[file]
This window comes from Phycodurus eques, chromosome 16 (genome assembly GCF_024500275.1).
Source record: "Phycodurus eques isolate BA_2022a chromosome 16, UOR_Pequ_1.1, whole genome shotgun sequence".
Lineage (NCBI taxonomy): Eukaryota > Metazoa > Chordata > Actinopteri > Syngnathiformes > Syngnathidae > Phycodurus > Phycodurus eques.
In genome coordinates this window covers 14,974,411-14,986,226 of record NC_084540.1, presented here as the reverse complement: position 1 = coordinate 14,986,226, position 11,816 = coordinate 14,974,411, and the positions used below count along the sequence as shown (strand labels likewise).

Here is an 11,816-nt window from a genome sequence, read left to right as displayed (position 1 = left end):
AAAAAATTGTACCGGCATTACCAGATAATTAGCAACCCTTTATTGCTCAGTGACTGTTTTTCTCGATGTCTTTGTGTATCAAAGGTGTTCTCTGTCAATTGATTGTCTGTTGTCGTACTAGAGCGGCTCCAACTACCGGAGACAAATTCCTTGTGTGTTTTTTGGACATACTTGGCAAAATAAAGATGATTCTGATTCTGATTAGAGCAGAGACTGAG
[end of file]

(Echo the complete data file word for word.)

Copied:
This window comes from Phycodurus eques, chromosome 16 (genome assembly GCF_024500275.1).
Source record: "Phycodurus eques isolate BA_2022a chromosome 16, UOR_Pequ_1.1, whole genome shotgun sequence".
Lineage (NCBI taxonomy): Eukaryota > Metazoa > Chordata > Actinopteri > Syngnathiformes > Syngnathidae > Phycodurus > Phycodurus eques.
In genome coordinates this window covers 14,974,411-14,986,226 of record NC_084540.1, presented here as the reverse complement: position 1 = coordinate 14,986,226, position 11,816 = coordinate 14,974,411, and the positions used below count along the sequence as shown (strand labels likewise).

Here is an 11,816-nt window from a genome sequence, read left to right as displayed (position 1 = left end):
AAAAAATTGTACCGGCATTACCAGATAATTAGCAACCCTTTATTGCTCAGTGACTGTTTTTCTCGATGTCTTTGTGTATCAAAGGTGTTCTCTGTCAATTGATTGTCTGTTGTCGTACTAGAGCGGCTCCAACTACCGGAGACAAATTCCTTGTGTGTTTTTTGGACATACTTGGCAAAATAAAGATGATTCTGATTCTGATTAGAGCAGAGACTGAG